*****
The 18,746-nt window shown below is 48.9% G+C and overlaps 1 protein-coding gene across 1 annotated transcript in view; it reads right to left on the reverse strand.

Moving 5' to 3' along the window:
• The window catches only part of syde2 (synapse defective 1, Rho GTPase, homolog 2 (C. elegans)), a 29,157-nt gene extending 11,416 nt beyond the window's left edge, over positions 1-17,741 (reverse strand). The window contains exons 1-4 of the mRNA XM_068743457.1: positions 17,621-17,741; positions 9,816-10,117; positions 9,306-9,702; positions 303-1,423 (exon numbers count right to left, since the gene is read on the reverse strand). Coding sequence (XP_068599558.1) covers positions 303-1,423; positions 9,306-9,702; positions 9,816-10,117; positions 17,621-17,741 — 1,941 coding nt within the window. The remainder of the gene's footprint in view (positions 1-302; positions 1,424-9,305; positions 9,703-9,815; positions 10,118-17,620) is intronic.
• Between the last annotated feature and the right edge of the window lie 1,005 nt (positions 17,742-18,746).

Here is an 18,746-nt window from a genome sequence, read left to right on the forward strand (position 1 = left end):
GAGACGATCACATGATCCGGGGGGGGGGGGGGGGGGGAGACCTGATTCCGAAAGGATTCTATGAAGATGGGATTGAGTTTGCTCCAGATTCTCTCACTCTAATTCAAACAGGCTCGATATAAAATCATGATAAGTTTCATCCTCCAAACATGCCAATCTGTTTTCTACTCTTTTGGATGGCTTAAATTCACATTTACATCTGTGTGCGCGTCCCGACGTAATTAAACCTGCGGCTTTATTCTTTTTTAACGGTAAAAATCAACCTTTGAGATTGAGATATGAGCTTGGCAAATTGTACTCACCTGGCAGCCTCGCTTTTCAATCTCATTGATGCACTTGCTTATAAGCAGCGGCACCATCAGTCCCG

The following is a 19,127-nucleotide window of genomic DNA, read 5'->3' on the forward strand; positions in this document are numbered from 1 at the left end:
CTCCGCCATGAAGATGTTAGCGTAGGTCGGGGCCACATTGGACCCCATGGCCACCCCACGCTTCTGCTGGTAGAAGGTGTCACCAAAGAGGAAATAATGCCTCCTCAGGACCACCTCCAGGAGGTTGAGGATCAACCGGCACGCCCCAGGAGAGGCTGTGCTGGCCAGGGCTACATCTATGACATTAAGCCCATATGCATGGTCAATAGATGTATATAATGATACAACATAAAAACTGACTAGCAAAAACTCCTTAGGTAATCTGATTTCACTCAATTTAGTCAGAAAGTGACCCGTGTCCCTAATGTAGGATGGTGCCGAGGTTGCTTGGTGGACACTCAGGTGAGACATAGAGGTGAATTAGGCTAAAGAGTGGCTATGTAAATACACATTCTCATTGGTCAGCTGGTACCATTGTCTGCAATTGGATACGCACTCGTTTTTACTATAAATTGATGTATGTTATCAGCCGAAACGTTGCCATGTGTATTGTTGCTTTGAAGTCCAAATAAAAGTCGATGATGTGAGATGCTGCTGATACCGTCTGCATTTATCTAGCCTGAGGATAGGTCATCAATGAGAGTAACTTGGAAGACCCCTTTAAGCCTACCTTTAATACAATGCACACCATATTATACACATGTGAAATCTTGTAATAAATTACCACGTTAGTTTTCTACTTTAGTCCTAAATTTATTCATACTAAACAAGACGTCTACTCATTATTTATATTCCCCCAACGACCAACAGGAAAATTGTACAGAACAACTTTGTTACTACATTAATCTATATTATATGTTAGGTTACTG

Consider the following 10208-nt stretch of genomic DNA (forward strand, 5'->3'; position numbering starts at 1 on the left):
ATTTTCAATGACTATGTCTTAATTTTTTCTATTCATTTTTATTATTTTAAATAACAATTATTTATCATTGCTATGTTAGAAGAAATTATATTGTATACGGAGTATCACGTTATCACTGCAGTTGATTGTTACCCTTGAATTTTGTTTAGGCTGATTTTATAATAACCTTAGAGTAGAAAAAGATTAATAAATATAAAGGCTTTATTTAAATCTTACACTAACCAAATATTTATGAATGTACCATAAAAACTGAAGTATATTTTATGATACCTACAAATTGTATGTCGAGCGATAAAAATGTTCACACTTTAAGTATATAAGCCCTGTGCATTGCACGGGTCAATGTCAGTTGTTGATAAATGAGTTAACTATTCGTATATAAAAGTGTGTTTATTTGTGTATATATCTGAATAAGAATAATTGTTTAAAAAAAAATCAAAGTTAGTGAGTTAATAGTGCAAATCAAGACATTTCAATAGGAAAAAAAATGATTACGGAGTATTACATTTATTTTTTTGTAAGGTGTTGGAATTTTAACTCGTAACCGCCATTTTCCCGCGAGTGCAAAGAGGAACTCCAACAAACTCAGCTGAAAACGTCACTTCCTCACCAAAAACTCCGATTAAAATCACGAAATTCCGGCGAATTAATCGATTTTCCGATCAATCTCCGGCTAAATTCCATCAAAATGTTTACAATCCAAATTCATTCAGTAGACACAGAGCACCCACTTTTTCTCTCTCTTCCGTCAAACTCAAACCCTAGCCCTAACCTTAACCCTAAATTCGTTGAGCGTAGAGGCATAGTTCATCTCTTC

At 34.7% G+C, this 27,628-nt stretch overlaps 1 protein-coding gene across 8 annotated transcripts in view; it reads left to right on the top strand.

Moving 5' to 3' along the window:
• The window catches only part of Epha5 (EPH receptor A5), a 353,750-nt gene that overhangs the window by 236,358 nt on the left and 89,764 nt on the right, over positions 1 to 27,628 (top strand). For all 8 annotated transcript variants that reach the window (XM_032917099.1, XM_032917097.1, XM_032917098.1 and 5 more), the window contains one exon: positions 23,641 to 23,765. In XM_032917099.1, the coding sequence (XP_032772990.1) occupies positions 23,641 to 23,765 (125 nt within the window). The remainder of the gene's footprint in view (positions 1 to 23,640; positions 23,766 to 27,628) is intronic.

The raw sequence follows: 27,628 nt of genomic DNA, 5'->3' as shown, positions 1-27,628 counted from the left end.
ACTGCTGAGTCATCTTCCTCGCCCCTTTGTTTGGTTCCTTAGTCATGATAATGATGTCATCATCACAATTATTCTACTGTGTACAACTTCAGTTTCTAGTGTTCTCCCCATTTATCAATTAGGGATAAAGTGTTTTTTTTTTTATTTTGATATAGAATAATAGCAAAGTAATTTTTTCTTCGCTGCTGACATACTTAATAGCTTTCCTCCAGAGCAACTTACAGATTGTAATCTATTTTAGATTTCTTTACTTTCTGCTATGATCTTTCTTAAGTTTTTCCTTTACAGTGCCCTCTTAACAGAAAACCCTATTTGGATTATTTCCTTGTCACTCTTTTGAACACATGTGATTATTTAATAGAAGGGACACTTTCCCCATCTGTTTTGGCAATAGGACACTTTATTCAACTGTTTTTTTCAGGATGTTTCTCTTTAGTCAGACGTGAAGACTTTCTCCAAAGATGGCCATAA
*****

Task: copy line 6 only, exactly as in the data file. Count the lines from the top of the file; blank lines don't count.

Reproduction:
GAGACGATCACATGATCCGGGGGGGGGGGGGGGGGGGAGACCTGATTCCGAAAGGATTCTATGAAGATGGGATTGAGTTTGCTCCAGATTCTCTCACTCTAATTCAAACAGGCTCGATATAAAATCATGATAAGTTTCATCCTCCAAACATGCCAATCTGTTTTCTACTCTTTTGGATGGCTTAAATTCACATTTACATCTGTGTGCGCGTCCCGACGTAATTAAACCTGCGGCTTTATTCTTTTTTAACGGTAAAAATCAACCTTTGAGATTGAGATATGAGCTTGGCAAATTGTACTCACCTGGCAGCCTCGCTTTTCAATCTCATTGATGCACTTGCTTATAAGCAGCGGCACCATCAGTCCCG